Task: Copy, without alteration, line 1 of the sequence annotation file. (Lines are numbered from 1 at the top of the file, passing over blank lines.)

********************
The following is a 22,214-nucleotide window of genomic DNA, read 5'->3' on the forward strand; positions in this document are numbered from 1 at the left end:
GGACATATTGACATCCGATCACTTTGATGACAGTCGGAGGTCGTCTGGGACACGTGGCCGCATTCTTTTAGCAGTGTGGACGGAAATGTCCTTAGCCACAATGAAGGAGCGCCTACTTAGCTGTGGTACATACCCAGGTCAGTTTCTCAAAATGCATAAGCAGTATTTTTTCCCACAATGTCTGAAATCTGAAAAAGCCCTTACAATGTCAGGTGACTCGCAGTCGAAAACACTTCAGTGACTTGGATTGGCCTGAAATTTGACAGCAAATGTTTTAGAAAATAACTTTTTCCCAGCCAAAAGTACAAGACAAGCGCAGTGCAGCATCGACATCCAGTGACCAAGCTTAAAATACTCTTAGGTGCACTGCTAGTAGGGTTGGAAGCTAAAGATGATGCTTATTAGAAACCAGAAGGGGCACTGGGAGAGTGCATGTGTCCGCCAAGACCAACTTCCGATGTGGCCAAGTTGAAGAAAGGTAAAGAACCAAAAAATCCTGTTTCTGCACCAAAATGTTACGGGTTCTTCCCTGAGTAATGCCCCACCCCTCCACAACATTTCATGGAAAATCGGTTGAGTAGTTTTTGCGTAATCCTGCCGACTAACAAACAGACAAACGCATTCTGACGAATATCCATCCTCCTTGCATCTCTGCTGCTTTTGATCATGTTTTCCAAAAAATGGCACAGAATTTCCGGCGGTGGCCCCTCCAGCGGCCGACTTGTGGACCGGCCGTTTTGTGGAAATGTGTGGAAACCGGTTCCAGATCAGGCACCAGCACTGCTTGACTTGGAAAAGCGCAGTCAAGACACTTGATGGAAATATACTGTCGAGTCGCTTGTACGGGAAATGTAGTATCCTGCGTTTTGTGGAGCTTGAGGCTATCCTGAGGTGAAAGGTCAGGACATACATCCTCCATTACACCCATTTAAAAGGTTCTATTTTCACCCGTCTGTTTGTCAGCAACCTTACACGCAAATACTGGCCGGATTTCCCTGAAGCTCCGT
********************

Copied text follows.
The following is a 22,214-nucleotide window of genomic DNA, read 5'->3' on the forward strand; positions in this document are numbered from 1 at the left end: